Treatment of a Mold-Damaged Albumen Print

The British photographer Henry Peach Robinson (1830-1910) created the albumen print, She Never Told Her Love, in 1857. The image is an illustration of a verse from Shakespeare’s Twelfth Night, "She never told her love,/ But let concealment, like a worm i' the bud,/ Feed on her damask cheek" (Twelfth Night II,iv,111-13). This image served as a study for the central figure in Robinson’s most famous photograph, Fading Away, a combination print created in 1858. In the April 2, 1860 issue of The British Journal of Photography, Robinson wrote the article, On Printing Photographic Pictures from Several Negatives, which explains his use of multiple negatives to create a single composite image, called a combination print.

Henry Peach Robinson British, 1830–1901

Before Treatment: Henry Peach Robinson British, 1830–1901, She Never Told Her Love, 1857 albumen print from a wet collodion negative image: 17.8 x 21.8 cm (7 x 8 9/16 in.) mount: 29 x 36.9 cm (11 7/16 x 14 1/2 in.) Paul Mellon Fund

Albumen prints were the dominant photographic process of the second half of the 19th century. An albumen print consists of a silver image residing in an albumen (egg white) layer coated onto a paper support. The National Gallery of Art’s albumen print, She Never Told Her Love, was significantly damaged by mold and blemished by soil. As a result the appearance of the image was disfigured and the albumen layer was uneven in tone and gloss. The print needed to be treated in order to stabilize its condition and improve its appearance.

Henry Peach Robinson, She Never Told Her Love, 1857

Before Treatment Detail: Henry Peach Robinson British, 1830–1901, She Never Told Her Love, 1857 albumen print from a wet collodion negative image: 17.8 x 21.8 cm (7 x 8 9/16 in.) mount: 29 x 36.9 cm (11 7/16 x 14 1/2 in.) Paul Mellon Fund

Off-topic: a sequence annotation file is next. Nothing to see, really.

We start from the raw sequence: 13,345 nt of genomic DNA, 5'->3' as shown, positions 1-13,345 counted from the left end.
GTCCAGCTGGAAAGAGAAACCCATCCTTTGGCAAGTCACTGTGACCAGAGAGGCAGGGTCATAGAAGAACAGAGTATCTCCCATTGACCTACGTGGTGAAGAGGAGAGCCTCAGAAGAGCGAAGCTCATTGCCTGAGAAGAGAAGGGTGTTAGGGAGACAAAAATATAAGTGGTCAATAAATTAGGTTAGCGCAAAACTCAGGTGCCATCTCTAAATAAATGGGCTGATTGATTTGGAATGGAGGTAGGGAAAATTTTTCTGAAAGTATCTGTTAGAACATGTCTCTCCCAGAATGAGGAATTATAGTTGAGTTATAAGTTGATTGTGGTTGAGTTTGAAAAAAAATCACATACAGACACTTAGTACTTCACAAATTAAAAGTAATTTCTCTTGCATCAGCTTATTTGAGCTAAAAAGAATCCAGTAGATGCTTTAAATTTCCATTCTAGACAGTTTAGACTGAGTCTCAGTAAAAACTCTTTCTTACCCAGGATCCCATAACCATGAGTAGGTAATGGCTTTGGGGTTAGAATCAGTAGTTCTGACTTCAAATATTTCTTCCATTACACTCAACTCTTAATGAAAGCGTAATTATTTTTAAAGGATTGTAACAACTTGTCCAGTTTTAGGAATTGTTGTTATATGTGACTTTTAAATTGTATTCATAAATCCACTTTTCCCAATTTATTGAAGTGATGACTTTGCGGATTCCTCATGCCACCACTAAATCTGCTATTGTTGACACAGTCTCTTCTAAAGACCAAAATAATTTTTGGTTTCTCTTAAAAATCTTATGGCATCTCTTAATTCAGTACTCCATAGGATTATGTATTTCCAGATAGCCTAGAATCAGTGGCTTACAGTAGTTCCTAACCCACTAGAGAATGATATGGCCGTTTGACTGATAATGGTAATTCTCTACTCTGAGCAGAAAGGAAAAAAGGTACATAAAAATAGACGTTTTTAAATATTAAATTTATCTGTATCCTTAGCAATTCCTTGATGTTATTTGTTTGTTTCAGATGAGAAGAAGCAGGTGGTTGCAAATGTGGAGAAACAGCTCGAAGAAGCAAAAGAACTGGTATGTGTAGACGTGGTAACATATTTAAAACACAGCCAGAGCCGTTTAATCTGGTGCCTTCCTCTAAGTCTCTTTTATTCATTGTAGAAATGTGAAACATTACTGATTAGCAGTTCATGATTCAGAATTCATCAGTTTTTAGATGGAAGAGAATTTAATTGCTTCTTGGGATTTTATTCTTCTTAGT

The first step in treatment is documentation. The print was thoroughly examined, a written report was created, and digital images were taken to document the print’s condition before treatment. Next, the print was tested to design a safe conservation plan. After consulting with photograph curators and scientist, a written treatment proposal was approved, and treatment was performed.

The loose mold and soil on the mount and the photograph were reduced, flaking albumen along the edges was consolidated, minute tears were mended, and the surface was reintegrated to provide a uniform surface.

She Never Told Her Love, 1857

After Treatment Detail: Henry Peach Robinson British, 1830–1901, She Never Told Her Love, 1857 albumen print from a wet collodion negative image: 17.8 x 21.8 cm (7 x 8 9/16 in.) mount: 29 x 36.9 cm (11 7/16 x 14 1/2 in.) Paul Mellon Fund

She Never Told Her Love, 1857

After Treatment: Henry Peach Robinson British, 1830–1901, She Never Told Her Love, 1857 albumen print from a wet collodion negative image: 17.8 x 21.8 cm (7 x 8 9/16 in.) mount: 29 x 36.9 cm (11 7/16 x 14 1/2 in.) Paul Mellon Fund